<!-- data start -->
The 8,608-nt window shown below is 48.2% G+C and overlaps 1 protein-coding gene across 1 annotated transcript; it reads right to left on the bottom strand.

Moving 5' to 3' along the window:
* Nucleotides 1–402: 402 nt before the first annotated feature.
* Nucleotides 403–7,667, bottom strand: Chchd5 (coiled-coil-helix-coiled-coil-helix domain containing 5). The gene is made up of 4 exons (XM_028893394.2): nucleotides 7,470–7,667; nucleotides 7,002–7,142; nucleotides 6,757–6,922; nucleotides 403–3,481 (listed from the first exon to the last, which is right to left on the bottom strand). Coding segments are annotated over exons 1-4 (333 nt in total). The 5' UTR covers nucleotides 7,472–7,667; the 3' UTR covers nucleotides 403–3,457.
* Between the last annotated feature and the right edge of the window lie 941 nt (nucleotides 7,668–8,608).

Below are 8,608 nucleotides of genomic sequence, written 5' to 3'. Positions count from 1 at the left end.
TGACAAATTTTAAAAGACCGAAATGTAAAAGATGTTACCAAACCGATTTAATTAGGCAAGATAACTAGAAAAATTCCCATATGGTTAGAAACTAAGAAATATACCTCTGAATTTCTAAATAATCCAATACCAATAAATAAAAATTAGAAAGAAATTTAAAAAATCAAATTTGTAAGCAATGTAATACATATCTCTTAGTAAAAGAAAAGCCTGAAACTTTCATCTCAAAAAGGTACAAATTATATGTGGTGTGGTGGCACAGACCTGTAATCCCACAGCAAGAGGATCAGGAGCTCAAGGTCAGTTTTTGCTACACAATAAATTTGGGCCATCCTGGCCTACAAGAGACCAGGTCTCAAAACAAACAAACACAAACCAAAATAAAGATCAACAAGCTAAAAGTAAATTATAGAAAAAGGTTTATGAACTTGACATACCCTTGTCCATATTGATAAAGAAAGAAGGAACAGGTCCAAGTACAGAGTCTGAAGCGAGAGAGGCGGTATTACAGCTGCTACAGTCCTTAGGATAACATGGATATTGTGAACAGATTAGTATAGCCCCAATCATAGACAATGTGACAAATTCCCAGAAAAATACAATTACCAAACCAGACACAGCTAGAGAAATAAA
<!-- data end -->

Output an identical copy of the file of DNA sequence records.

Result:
The 8,608-nt window shown below is 48.2% G+C and overlaps 1 protein-coding gene across 1 annotated transcript; it reads right to left on the bottom strand.

Moving 5' to 3' along the window:
* Nucleotides 1–402: 402 nt before the first annotated feature.
* Nucleotides 403–7,667, bottom strand: Chchd5 (coiled-coil-helix-coiled-coil-helix domain containing 5). The gene is made up of 4 exons (XM_028893394.2): nucleotides 7,470–7,667; nucleotides 7,002–7,142; nucleotides 6,757–6,922; nucleotides 403–3,481 (listed from the first exon to the last, which is right to left on the bottom strand). Coding segments are annotated over exons 1-4 (333 nt in total). The 5' UTR covers nucleotides 7,472–7,667; the 3' UTR covers nucleotides 403–3,457.
* Between the last annotated feature and the right edge of the window lie 941 nt (nucleotides 7,668–8,608).

Below are 8,608 nucleotides of genomic sequence, written 5' to 3'. Positions count from 1 at the left end.
TGACAAATTTTAAAAGACCGAAATGTAAAAGATGTTACCAAACCGATTTAATTAGGCAAGATAACTAGAAAAATTCCCATATGGTTAGAAACTAAGAAATATACCTCTGAATTTCTAAATAATCCAATACCAATAAATAAAAATTAGAAAGAAATTTAAAAAATCAAATTTGTAAGCAATGTAATACATATCTCTTAGTAAAAGAAAAGCCTGAAACTTTCATCTCAAAAAGGTACAAATTATATGTGGTGTGGTGGCACAGACCTGTAATCCCACAGCAAGAGGATCAGGAGCTCAAGGTCAGTTTTTGCTACACAATAAATTTGGGCCATCCTGGCCTACAAGAGACCAGGTCTCAAAACAAACAAACACAAACCAAAATAAAGATCAACAAGCTAAAAGTAAATTATAGAAAAAGGTTTATGAACTTGACATACCCTTGTCCATATTGATAAAGAAAGAAGGAACAGGTCCAAGTACAGAGTCTGAAGCGAGAGAGGCGGTATTACAGCTGCTACAGTCCTTAGGATAACATGGATATTGTGAACAGATTAGTATAGCCCCAATCATAGACAATGTGACAAATTCCCAGAAAAATACAATTACCAAACCAGACACAGCTAGAGAAATAAA